“Huelskamp’s research and story has set the record straight for future generations.”
– Harriet Gustason, Freeport-Journal Standard
“Marvelously researched … deftly bringing alive the volatile atmosphere of a nation in peril.”
– Kirkus Reviews
When considering the Civil War, which battle comes to mind first? Most likely, the Siege of Vicksburg – fought in the Western Theater and consistently credited by historians as the conflict’s turning point – is not your first choice, as The Battle of Gettysburg tends to dominate the narrative. Vicksburg, and other mid-western battles, are uncommonly known for a variety of reasons: Lincoln’s Homestead Act, which scattered many Illinoisans (and their stories), a lack of documentary photography of this time and place, and a more powerful response to victory on the east coast.
An Illinois transplant by way of Maryland, noted Civil War historian and author John William Huelskamp long ago realized that Illinoisans do not share the same sense of pride or knowledge of the Civil War as their fellow citizens on the eastern seaboard. Concluding that locals needed a story they could grasp onto in order to understand their state’s history, he set out to pen the historical novel Friends of the Wigwam: A Civil War Story (Barrington Group, Chicago, 2016), which highlights the significance and role that the Midwest and its soldiers and citizens played in the U.S. Civil War.
Spanning the years 1857–1865, Friends of the Wigwam focuses on the ramifications of historical events on the lives of six friends and their discovery of a Winnebago Indian wigwam hidden on the banks of the Pecatonica River. The shelter becomes the official meeting spot for this group of young friends, serves as a safe haven for a runaway slave, and is where romance blossoms and friendship thrives amid war-fueled turmoil. In this stark juxtaposition of bloody conflict and youthful innocence, readers are re-introduced to historical figures like Lincoln, Grant, Putnam, Washburne, and Ellsworth like never before. Not only is the story of Illinois brought to the spotlight, so are war heroes that have remained in the shadows. Heroes like Albert Cashier… or “Allie,” as she is called in Friends of the Wigwam.
“Albert Cashier was a woman masquerading as a man in battle,” says Huelskamp. “She is the only known female soldier in the history of the United States to muster in and muster out without anyone knowing about it. She was a true hero who experienced horrific battles in the western theater of the Civil War.”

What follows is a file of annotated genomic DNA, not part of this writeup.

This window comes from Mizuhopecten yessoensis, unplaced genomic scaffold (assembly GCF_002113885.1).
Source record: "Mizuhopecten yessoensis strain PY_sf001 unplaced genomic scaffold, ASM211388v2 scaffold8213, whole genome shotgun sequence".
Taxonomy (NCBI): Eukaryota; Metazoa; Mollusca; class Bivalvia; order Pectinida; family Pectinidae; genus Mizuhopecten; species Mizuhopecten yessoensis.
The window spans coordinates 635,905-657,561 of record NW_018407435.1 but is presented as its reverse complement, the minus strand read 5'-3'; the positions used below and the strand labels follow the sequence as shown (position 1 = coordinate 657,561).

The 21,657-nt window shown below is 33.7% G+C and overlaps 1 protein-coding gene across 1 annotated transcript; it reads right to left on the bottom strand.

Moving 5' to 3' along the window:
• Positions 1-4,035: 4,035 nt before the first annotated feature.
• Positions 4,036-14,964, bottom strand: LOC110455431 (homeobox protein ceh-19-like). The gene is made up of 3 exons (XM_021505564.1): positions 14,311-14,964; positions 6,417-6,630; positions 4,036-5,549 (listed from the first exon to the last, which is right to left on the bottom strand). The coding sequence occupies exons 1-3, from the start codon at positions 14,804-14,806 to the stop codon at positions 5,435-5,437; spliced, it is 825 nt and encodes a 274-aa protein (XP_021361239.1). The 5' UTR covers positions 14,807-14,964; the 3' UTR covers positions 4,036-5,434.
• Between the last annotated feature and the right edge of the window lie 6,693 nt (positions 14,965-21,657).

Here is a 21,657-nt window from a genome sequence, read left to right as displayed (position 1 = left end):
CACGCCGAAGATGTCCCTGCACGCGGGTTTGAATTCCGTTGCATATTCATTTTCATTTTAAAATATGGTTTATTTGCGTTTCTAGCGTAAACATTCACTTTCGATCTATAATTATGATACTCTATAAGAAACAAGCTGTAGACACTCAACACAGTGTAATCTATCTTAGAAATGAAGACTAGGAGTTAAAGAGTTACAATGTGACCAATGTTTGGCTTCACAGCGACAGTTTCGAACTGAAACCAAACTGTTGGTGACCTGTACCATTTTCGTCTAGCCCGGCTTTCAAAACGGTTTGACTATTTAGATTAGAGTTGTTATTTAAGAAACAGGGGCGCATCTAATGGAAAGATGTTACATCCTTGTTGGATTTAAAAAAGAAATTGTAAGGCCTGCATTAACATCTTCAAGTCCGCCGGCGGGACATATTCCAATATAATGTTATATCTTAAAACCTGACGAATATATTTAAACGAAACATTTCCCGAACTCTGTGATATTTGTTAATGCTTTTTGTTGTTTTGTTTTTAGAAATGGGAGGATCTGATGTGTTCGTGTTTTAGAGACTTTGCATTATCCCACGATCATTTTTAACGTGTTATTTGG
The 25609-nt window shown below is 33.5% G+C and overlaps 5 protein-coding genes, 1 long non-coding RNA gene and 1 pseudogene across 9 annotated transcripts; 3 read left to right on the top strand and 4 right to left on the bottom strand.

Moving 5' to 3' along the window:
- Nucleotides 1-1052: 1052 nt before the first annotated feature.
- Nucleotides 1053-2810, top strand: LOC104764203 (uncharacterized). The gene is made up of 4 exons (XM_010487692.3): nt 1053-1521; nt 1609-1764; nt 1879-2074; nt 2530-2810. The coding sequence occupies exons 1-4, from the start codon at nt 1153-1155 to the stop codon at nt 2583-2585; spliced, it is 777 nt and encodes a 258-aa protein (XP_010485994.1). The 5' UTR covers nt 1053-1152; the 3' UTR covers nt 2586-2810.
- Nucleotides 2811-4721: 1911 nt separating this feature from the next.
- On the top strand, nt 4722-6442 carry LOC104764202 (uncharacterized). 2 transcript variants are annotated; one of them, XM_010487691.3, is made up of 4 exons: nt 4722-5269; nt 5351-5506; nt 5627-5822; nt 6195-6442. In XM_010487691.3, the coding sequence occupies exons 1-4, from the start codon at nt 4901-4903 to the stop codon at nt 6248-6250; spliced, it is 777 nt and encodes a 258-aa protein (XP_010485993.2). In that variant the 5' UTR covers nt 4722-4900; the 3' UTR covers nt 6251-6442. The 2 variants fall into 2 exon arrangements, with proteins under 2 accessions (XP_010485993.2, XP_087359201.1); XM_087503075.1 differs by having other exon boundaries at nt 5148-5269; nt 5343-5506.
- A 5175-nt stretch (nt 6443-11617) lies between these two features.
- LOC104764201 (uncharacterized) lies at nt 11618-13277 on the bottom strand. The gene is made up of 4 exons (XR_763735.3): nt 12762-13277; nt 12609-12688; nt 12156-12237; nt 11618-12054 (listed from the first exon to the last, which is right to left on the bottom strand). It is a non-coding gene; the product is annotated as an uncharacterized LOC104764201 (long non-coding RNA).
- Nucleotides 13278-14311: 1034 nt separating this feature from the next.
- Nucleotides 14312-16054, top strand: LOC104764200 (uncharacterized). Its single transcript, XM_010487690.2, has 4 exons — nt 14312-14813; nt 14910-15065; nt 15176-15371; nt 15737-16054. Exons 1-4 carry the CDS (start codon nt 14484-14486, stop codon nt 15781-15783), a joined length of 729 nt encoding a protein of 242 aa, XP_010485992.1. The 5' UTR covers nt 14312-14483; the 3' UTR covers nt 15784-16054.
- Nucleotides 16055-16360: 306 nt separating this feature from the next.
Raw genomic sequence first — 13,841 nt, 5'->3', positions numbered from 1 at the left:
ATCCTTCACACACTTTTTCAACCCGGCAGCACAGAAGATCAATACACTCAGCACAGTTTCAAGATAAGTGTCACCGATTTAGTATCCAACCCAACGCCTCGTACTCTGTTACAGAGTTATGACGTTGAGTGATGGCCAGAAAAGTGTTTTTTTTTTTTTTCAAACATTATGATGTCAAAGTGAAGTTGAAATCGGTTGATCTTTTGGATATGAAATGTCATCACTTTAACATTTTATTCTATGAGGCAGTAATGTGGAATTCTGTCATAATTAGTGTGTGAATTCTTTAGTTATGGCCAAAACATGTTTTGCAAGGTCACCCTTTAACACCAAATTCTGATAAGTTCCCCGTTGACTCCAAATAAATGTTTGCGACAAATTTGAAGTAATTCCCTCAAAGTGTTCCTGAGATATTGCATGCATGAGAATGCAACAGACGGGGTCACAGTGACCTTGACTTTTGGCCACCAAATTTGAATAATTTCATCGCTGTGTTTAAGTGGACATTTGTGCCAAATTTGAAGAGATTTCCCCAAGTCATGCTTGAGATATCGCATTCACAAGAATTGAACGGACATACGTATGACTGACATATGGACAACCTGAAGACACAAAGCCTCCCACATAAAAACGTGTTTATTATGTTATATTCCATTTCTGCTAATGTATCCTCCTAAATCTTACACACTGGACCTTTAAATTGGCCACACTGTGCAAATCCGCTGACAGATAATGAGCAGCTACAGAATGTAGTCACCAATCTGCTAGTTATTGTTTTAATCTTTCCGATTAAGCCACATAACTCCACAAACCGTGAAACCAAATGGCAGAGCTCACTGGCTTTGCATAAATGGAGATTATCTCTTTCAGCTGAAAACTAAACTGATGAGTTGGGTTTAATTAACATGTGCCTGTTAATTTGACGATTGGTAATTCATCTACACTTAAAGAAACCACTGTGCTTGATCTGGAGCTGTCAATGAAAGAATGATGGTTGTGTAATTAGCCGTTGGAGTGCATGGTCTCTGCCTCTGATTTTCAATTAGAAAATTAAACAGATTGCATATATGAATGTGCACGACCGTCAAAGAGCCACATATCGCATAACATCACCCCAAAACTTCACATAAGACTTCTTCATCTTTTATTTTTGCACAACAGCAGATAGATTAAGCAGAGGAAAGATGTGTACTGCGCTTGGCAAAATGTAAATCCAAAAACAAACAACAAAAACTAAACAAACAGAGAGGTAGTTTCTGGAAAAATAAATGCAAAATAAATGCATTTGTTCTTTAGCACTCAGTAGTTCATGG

The heartfelt stories of these historical figures told by Huelskamp in Friends of the Wigwam are moving, insightful, and overdue. Important topics addressed include:
- The amazing story of Albert Cashier: the only known female soldier to masquerade as a man in American battle
- Significant contributions Illinois soldiers and leaders made to the successful outcome of the Civil War and the preservation of the Union
- The volatile atmosphere of a nation at peril and how love and friendship continued to survive and thrive in such conditions
- How the African-American Civil War regiment and the Illinois underground railroad were crucial to the shaping of our nation
John William Huelskamp is a Civil War historian and author who has contributed to several Civil War periodicals including Civil War Regiments: A Journal of the American Civil War. His publication, Never Forsake the Colors, reintroduced the sacrifice of Union Colonel Holden Putnam and the 93rd Illinois Volunteer Infantry. He is also a contributing lecturer to Civil War roundtables and historical societies, and has provided Civil War authors including Peter Cozzens (The Shipwreck of Their Hopes) and Wiley Sword (Mountains Touched with Fire) with rare documents and diaries that have contributed to an understanding of civilians and soldiers during the climactic years of the Civil War. He resides in Deer Park, Illinois.